It’s only February, and already the wheels of the online confected outrage cycle are well and truly turning. In an interview with Freakonomics Radio at the end of January, food giant PepsiCo CEO Indra Nooyi committed the cardinal sin of suggesting women and men are, in fact, different. According to Nooyi, PepsiCo’s market research indicated while women enjoy Doritos, they do not like the crunchy, dusty-fingered logistical inconvenience of eating them in public.
“Although women would like to crunch [chips] loudly, lick their fingers and pour crumbs from the bag into their mouth afterwards, they prefer not to do this in public,” Nooyi stated.
The potential (and seemingly innocent) solution for this female consumer dissatisfaction? Create a new, less crunchy version of Doritos, that would taste the same, but leave less orange residue on fingers. Nooyi also asserted this potential new product would be compact enough for women to carry them around in their handbags.
“For women, low-crunch, the full taste profile, not have so much of the flavour stick on the fingers, and how can you put it in a purse?” Nooyi continued.
To the average woman with zero political baggage, this sounds like a dream product. However, the feminasty caucus collectively exploded. Conveniently ignoring the fact Nooyi’s assertions were based on market research, PepsiCo was charged with sexism in the first degree. Not even Nooyi’s status as a female ‘person of colour’ (usually foolproof get-out-of-gaol-free cards) could save her from the rabid allegations of the erratic feminist left. This as-of-yet unconceived, allegedly “gendered” product was splattered all over the internet as a vast patriarchal conspiracy designed to keep women quiet; thus forcing them to take up less space in the public arena.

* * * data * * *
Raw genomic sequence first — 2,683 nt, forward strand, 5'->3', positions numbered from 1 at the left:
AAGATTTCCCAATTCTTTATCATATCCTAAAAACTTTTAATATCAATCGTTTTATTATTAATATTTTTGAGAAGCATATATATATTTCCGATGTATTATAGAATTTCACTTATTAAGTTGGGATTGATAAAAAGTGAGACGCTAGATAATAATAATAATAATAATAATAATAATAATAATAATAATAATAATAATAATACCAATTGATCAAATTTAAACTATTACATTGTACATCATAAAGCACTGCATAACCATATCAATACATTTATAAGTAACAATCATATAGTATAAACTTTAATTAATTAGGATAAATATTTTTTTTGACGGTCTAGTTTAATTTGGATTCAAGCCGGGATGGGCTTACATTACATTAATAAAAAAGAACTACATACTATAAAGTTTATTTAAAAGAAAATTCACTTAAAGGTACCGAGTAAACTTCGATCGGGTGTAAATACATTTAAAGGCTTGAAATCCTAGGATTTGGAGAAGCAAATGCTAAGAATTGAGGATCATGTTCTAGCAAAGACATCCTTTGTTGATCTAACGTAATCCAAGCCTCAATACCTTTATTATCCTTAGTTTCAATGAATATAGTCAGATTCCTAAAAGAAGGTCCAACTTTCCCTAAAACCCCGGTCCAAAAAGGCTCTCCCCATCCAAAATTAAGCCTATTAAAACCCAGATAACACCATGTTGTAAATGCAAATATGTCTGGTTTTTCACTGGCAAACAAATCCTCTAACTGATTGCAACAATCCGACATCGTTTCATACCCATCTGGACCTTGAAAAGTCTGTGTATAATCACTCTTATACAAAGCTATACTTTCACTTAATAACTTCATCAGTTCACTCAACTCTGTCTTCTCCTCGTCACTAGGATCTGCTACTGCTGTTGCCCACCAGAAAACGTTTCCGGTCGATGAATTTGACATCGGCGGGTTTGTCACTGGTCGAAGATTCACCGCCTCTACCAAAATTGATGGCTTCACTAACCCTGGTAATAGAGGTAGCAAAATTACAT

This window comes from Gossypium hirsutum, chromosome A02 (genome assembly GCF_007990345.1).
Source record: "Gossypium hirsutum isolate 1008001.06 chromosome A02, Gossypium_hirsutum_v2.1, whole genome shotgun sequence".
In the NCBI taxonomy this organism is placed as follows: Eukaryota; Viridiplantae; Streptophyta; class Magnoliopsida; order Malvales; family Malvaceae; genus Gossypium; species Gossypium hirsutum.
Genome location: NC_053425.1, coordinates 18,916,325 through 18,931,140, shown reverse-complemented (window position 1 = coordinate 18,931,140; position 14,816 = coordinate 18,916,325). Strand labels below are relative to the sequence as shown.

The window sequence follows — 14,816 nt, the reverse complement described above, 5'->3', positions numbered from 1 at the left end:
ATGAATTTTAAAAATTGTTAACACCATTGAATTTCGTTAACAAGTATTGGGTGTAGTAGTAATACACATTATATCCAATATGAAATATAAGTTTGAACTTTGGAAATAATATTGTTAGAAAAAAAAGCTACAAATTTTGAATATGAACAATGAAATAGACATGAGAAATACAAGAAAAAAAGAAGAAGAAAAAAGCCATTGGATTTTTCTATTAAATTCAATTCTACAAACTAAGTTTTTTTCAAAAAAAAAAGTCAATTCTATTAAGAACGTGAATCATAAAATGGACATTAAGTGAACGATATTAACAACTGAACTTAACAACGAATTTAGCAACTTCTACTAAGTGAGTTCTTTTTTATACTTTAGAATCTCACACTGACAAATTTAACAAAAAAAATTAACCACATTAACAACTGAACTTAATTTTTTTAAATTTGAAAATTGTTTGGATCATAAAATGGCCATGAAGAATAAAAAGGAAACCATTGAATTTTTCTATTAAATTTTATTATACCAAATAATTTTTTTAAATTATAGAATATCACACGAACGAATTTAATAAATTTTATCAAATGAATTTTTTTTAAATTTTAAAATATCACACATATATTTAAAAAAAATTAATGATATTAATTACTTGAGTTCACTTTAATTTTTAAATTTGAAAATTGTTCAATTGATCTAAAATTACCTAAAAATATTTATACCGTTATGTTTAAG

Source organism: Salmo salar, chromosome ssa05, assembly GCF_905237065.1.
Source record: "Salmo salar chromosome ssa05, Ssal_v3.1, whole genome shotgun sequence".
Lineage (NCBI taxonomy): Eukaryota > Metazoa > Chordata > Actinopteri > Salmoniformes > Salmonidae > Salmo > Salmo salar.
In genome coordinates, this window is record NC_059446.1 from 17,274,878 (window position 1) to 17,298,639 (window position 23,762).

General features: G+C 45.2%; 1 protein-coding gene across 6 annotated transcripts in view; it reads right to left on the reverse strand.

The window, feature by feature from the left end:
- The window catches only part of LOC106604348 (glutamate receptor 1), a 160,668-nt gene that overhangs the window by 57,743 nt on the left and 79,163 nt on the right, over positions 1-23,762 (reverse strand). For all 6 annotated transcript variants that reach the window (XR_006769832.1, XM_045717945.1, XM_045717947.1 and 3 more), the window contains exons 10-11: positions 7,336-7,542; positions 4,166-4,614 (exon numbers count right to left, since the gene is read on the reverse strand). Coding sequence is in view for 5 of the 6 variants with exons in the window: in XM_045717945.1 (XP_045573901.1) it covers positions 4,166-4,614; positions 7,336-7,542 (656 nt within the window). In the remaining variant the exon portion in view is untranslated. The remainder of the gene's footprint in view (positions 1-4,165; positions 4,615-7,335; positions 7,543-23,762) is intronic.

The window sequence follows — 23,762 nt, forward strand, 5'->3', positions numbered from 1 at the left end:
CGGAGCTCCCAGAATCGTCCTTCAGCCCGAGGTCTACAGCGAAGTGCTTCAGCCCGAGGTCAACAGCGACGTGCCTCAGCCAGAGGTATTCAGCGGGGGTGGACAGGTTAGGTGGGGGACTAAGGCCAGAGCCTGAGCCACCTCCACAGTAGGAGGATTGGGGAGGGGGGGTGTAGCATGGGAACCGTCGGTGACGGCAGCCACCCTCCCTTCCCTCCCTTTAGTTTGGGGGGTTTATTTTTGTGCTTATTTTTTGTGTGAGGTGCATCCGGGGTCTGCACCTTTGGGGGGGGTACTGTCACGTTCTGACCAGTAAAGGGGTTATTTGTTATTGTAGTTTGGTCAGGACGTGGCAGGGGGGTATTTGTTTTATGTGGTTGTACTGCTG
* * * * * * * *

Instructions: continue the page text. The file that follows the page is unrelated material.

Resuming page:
Everywhere you looked, feminist ringleaders and their cretinous followers were (quite literally) spitting with hysteria. Videos emerged of women chewing, crunching, and slurping down Doritos; trying to prove they could eat them (allegedly) like a man. They were enraged at the assertion that somehow, somewhere, there might exist women who don’t align with the feminist insistence that women are actually closeted men. My reaction, however, was one of delight.
As someone who prides herself on good table etiquette, I find overly crunchy, crumbly food abhorrent, and sticky fingers repugnant. When socialising, I like to make those around me feel comfortable, rather than causing others the discomfort of watching chip fragments cake themselves to the sides of my mouth. Maintaining standards while eating publicly isn’t capitulating to the so-called patriarchy; it’s good manners. Also, I rarely snack. I avoid carbohydrates. And I do so because I like swanning around in a size eight pencil skirt (size four, for those tuning in from the USA). When I do choose to indulge, I would prefer to do it without worrying about wiping sticky orange ooze on other people when going in for the handshake or hug.